The world-famous transportation technology company is in headlines again. However, this time not for a good cause but for the data breach that happened last year and was till date concealed.
Uber is accused of a massive data breach that took place last year in October. It is reported that personal data of 57 million drivers and customers were compromised by hackers. To our amusement, Uber instead of announcing the data breach paid hackers a massive amount of $100,000 as ransom to delete the data compromised and not to disclose the incident.
The information that was compromised in this breach includes personal data of 50 million customers such as names, phone numbers and email addresses. It is also revealed that 7 million Uber drivers also suffered the attack including the license numbers of almost 600,000 U.S. driver’s license numbers.
Must Read: 10 Biggest 21st Century Data Breaches
It is however confirmed by Uber that no information such as credit card information, social security numbers, location details about the trips and such was compromised or leaked.
How Did It Happen?
As per Uber, the data breach did not happen directly on their system, rather their systems were accessed in an unauthorized manner by two outside individuals who somehow managed to steal the data of 57 million users. It is said that all the data was stored on a third-party cloud-based service from where it was stolen.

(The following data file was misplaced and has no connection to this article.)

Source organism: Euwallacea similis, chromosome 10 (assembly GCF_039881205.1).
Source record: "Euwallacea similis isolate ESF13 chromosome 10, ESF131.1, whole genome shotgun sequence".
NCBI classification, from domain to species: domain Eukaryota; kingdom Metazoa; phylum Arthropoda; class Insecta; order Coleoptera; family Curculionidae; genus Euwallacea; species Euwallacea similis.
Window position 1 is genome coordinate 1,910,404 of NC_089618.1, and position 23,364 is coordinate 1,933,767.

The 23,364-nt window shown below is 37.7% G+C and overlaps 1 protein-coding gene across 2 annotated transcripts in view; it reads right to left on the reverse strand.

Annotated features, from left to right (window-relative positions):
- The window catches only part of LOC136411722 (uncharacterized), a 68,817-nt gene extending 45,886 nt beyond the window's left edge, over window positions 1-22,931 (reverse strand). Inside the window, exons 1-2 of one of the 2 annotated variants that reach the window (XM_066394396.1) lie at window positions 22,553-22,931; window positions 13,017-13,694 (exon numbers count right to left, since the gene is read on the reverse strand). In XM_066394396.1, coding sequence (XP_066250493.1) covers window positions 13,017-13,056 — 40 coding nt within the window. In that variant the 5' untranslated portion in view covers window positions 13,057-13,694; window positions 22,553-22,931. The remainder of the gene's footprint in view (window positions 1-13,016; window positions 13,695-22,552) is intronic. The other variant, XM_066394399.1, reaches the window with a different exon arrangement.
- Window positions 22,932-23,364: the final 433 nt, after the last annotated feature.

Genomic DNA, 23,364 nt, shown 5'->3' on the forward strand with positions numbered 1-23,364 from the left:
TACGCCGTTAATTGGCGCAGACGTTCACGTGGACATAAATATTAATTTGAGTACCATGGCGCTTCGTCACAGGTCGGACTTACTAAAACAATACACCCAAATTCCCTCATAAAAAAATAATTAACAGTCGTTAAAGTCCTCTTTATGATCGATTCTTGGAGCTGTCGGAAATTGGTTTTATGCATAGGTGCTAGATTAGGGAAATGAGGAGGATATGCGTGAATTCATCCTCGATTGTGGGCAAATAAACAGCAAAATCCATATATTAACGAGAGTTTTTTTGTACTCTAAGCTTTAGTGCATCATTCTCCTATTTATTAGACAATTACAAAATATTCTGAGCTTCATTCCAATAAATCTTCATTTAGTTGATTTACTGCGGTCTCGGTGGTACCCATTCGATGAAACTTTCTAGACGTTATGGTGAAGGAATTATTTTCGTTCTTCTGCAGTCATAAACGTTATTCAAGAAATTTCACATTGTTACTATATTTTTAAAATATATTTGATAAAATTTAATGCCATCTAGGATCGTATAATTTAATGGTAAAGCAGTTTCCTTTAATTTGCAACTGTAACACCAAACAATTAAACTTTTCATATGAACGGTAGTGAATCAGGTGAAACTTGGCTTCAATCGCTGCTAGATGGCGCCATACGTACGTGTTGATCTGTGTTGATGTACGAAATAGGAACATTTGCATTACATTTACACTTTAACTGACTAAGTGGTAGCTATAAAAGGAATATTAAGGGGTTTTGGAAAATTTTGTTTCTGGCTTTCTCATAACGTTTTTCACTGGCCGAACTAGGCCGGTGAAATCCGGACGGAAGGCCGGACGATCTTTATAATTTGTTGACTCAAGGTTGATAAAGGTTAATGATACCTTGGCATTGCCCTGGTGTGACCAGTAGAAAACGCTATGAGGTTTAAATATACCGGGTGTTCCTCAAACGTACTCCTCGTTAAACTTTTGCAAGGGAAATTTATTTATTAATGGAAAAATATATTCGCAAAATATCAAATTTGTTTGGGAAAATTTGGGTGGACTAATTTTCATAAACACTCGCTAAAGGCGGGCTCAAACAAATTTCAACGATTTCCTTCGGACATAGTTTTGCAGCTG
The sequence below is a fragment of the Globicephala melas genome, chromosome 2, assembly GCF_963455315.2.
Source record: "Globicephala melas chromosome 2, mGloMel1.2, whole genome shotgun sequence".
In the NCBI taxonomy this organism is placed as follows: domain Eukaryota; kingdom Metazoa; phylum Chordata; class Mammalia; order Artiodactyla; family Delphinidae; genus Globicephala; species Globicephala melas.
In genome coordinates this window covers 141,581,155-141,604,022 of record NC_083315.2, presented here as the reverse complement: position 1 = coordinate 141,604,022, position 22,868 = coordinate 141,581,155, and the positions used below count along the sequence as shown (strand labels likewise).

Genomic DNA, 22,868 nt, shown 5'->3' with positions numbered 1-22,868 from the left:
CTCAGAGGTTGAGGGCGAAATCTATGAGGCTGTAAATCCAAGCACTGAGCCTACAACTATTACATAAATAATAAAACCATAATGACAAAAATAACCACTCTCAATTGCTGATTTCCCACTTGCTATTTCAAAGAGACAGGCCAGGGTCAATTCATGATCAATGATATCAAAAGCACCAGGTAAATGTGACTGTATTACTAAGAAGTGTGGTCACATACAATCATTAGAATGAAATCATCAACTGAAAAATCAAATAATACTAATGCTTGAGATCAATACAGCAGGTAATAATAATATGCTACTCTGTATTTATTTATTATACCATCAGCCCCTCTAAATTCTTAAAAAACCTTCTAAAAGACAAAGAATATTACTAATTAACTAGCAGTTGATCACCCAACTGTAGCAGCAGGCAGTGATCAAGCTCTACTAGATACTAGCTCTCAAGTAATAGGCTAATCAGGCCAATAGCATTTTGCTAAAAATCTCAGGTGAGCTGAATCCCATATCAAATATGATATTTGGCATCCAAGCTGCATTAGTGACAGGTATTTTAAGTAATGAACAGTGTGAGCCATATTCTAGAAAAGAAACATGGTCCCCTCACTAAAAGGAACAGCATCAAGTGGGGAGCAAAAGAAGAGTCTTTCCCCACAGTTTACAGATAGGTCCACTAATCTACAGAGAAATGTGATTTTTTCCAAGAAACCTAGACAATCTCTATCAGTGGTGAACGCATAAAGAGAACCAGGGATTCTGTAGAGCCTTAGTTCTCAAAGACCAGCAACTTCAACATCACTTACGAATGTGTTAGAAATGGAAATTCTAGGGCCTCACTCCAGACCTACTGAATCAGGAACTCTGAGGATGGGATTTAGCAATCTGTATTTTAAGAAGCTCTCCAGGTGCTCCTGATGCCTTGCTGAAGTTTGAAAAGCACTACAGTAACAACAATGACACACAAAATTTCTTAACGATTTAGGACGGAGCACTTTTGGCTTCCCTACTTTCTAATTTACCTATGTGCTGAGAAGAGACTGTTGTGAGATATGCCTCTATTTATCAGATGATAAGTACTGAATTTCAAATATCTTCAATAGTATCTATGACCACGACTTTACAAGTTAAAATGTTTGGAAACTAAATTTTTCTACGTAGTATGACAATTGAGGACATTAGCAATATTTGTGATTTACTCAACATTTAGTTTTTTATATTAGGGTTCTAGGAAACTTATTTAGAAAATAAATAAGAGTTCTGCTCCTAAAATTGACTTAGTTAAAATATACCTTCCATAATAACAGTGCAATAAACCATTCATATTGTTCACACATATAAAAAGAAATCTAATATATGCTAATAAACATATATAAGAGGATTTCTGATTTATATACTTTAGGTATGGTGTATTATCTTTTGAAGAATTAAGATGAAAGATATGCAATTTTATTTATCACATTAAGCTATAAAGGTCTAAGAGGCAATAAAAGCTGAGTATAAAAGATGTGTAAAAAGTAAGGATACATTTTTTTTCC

It is informed that the attackers illegitimately accessed the private GitHub coding site that Uber used. Both the hackers stole the login credentials of the coding site and then stole all the information that was stored on the Amazon Web services account. After stealing the information hackers then demanded ransom from Uber.
Why Was It Kept Secret?
Former CEO Travis Kalanick was made aware of the incident in 2016, but the company at that time was negotiating with U.S regulators, Federal Trade Commission(FTC) on some privacy claims. Henceforth, they decided to keep this data breach undisclosed and paid attacker a ransom amount of $100,000.
It is reported that two Uber officials namely Uber Chief Security Officer Joe Sullivan and Craig Clark were the main culprits who managed to hide this data breach and are now fired.
As stated by Dara Khosrowshahi, CEO of Uber, “None of this should have happened, and I will not make excuses for it. While I cannot erase the past, I can commit on behalf of every Uber employee that we will learn from our mistakes,”
“We are changing the way we do business, putting integrity at the core of every decision we make and working hard to earn the trust of our customers.”
The company also quoted “no evidence of fraud or misuse tied to the incident.” It is also said that the company is providing credit protection monitoring and identity theft protection to the drivers whose data is said to be compromised.
As per company officials, accounts affected are being scrutinized and the drivers are requested not to lodge any complaints or to take any actions.
For users like us, we guess resetting the account credentials is a way around for the time being.